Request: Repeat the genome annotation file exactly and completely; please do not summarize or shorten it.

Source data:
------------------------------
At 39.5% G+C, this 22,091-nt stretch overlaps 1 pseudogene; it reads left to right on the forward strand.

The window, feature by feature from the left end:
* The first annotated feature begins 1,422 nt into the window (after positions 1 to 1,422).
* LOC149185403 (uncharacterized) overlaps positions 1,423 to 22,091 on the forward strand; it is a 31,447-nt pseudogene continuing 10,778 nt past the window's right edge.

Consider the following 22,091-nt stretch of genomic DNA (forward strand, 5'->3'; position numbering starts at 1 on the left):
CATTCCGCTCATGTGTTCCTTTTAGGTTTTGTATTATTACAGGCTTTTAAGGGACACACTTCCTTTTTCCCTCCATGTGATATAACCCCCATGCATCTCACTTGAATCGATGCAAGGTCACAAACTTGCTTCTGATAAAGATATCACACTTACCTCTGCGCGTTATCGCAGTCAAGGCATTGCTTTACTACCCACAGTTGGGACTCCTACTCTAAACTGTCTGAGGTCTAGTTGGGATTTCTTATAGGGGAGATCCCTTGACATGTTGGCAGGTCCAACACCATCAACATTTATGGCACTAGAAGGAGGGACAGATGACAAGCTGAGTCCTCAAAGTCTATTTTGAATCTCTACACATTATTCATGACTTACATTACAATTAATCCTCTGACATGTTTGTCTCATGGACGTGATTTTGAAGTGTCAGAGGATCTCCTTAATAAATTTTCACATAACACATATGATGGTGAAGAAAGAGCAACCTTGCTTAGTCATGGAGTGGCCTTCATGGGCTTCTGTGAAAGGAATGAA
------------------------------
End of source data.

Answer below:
At 39.5% G+C, this 22,091-nt stretch overlaps 1 pseudogene; it reads left to right on the forward strand.

The window, feature by feature from the left end:
* The first annotated feature begins 1,422 nt into the window (after positions 1 to 1,422).
* LOC149185403 (uncharacterized) overlaps positions 1,423 to 22,091 on the forward strand; it is a 31,447-nt pseudogene continuing 10,778 nt past the window's right edge.

Consider the following 22,091-nt stretch of genomic DNA (forward strand, 5'->3'; position numbering starts at 1 on the left):
CATTCCGCTCATGTGTTCCTTTTAGGTTTTGTATTATTACAGGCTTTTAAGGGACACACTTCCTTTTTCCCTCCATGTGATATAACCCCCATGCATCTCACTTGAATCGATGCAAGGTCACAAACTTGCTTCTGATAAAGATATCACACTTACCTCTGCGCGTTATCGCAGTCAAGGCATTGCTTTACTACCCACAGTTGGGACTCCTACTCTAAACTGTCTGAGGTCTAGTTGGGATTTCTTATAGGGGAGATCCCTTGACATGTTGGCAGGTCCAACACCATCAACATTTATGGCACTAGAAGGAGGGACAGATGACAAGCTGAGTCCTCAAAGTCTATTTTGAATCTCTACACATTATTCATGACTTACATTACAATTAATCCTCTGACATGTTTGTCTCATGGACGTGATTTTGAAGTGTCAGAGGATCTCCTTAATAAATTTTCACATAACACATATGATGGTGAAGAAAGAGCAACCTTGCTTAGTCATGGAGTGGCCTTCATGGGCTTCTGTGAAAGGAATGAA